Although they couldn't communicate verbally - they were communicating in their own language: soccer-ese!

To {name's} surprise, at the end of our time, Lucas handed him a soccer jersey - one that he wore when he played competitively. He clung onto that shirt the rest of the afternoon, showing everyone he saw, joy in his dark eyes.

Thank you to Lucas and Kaylie for sharing their afternoon with us and for creating such a special memory for our Ethiopian guest! You guys rock!

Monday, May 9, 2011

hosting: week three

Hard to stay on top of the day to day because we've kept so busy!

First up, our Mexican dinner which included tacos with all the fixins', tortilla chips and rice. {name} seemed to enjoy the experience of making his own tacos just the way he wanted them. As you can see, we didn't use silverware except for the chicken and sauce. We used our hands for everything else!

One of the daily activities that {name} likes to do is play on the iMac. Once he discovered Photobooth, he's been having a blast creating funny pictures by himself and with the other children.

It's hard to see David, but he's on the other side of Stephen, squeezed in on the same chair. There are always so many giggles when the five of them gather around the iMac.

Thankfully, as they create funny shots, I have time to clean up from lunch, begin making dinner, or sneak away to the bathroom, undisturbed. These days, an undisturbed bathroom break is like gold.

We learned that {name} not only enjoys puzzles but is pretty darn good at them! Stephen has always loved puzzles so it was nice to find something they could both do together.

As you can see, {name} is wearing a soccer jersey which he found as he dug through Stephen's drawers!

His wrists are filled with Spiderman silly bands...some of which Abbie hopes to make trades for.


Central Presbyterian Church was kind enough to host a birthday party for all of the Ethiopian children and their host families. There were games, a magician, two delicious cakes and a presentation of birthday gifts and Bibles in Amharic. Again, it was great to see the children meet up with one another and interact.

We gave {name} a big Spiderman action figure as a birthday gift and as he opened it, he had the hugest smile on his face!

A week after arriving in the U.S. he was able to celebrate Stephen's 13th birthday with us and before he leaves, he will be a part of Abbie's birthday and my birthday. It's like Christmastime between late March and mid-May because each of our children have birthdays in that time frame.

For this reason especially, I am so thankful that we had a chance to celebrate HIS birthday.

It's hard to believe that {name} has been with us for three weeks now. The time has flown by! This time next week, {name} will be on a plane, headed back home to Ethiopia. :-(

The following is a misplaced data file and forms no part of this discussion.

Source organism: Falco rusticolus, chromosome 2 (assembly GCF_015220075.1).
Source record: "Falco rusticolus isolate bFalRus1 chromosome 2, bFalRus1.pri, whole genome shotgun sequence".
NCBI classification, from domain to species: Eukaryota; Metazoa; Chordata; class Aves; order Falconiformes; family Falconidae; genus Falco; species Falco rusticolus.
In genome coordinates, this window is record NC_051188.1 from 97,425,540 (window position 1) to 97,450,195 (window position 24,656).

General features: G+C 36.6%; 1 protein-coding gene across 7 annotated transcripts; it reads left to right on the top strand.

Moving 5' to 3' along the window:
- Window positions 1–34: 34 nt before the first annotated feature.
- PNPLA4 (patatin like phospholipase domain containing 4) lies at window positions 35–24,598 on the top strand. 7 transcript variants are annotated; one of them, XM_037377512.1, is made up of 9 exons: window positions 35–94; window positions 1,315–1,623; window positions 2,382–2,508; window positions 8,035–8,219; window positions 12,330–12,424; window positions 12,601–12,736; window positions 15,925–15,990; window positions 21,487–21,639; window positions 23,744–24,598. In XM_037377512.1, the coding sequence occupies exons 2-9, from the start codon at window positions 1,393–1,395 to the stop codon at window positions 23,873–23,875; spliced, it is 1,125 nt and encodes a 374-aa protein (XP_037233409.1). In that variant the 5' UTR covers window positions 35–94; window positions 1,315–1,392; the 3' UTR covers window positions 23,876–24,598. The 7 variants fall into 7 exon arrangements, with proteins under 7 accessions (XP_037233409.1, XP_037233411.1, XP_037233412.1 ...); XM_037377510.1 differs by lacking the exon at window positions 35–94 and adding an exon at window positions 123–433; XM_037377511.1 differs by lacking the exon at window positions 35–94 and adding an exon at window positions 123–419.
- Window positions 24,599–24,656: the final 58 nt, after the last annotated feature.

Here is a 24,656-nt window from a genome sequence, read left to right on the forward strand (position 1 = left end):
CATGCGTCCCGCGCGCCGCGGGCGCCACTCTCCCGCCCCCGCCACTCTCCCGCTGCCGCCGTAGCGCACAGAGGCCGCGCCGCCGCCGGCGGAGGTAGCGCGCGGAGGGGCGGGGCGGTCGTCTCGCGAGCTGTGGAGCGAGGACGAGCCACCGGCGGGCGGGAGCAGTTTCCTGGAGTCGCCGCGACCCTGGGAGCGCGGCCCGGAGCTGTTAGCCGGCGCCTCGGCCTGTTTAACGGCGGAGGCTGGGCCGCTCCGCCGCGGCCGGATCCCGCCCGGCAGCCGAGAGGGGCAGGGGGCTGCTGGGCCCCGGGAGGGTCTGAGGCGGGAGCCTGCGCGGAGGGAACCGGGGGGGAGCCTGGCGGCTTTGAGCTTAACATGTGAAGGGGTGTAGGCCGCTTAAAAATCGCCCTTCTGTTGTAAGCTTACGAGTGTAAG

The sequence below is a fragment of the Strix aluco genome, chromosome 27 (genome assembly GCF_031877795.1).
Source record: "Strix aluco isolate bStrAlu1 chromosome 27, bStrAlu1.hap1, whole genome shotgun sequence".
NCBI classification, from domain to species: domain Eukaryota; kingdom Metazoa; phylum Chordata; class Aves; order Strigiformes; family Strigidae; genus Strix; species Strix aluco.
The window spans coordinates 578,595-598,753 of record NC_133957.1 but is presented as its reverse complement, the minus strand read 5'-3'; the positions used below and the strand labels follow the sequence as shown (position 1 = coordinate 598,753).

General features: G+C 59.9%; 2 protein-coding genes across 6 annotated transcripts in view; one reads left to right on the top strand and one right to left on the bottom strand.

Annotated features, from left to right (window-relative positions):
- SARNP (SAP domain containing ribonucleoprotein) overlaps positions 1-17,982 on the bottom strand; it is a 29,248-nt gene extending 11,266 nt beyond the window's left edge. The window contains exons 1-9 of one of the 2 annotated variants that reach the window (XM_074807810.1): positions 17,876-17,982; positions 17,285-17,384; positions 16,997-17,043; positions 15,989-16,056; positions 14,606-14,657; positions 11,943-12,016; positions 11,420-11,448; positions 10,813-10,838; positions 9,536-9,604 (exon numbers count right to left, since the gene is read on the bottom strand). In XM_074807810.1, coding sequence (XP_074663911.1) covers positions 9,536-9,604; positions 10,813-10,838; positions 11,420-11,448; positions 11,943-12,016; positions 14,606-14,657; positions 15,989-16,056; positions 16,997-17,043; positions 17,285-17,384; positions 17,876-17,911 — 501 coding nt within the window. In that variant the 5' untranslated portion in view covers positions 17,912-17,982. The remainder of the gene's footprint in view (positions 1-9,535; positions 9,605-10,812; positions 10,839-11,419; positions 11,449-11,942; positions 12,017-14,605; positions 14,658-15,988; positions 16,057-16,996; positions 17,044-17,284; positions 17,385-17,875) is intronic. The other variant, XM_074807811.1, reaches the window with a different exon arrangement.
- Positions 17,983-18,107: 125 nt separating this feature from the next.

Tuesday, May 3, 2011

a view from the poopy seat

There are VIP seats.

There are cheap seats.

And there are poopy seats. Today, the poopy seats is where I found myself in the middle of the afternoon when a certain someone should have been napping.

As I was changing the poopy "seat" of my on-the-way-to-being-potty-trained-almost-three-year-old, I had the perfect view of some special people.

And speaking of that almost-three-year-old, check this out:

Yep, that's my girl!

Anyway, back to my view from the poopy seat story.

Looking across the room and out my front glass door, I saw two boys. One African, one Russian. One very dark, one very pale. They sat on the sidewalk with a plastic bin full of sidewalk chalk. They were busy drawing and shading with the assortment of colors. They were intense and focused.

Our host child drew the flag of his country, Ethiopia.

Our son drew some artsy design.

Also from my view, I caught a glimpse of my kind neighbor, who surprised me today with a gorgeous necklace for Mother's Day. Her and her husband's thoughtfulness and generosity pretty much left me in tears.

I could see my little blonde-haired daughter too. She was out there, watching those boys create. Hands on hips, peering down at their work, it looked as if she was inspecting the quality.

As I rolled up and bagged the remains of the poopy "seat", I was actually thankful that I saw such precious people amidst the dirty work!

And now for the Chalk-work presentation:

hosting: day 11, 12 & 13

The hosting doesn't really feel like "hosting" anymore. Once we hit week two, {name} has seemed even more comfortable around our home, helping himself to things, doing dishes, making beds, helping with the little kids, teaching us Amharic words, and yes - even washing neighbors cars! He really has an eye for detail too!

Our weekend wasn't filled with activities like so many in the past have been. Aside from attending church and Sunday School with Abbie, we've had a few pretty relaxed days.

{name} has enjoyed what seem to be his favorites: playing soccer, riding on the scooter and eating chicken! :-) I also learned that he is excellent at puzzles and can figure them out quickly, even without a picture of what it is supposed to look like. This is not an easy task, especially when Jayda likes to take apart the puzzle as it is being put together. "JAY-DA! JA-DA!" I hear him yell from the other room...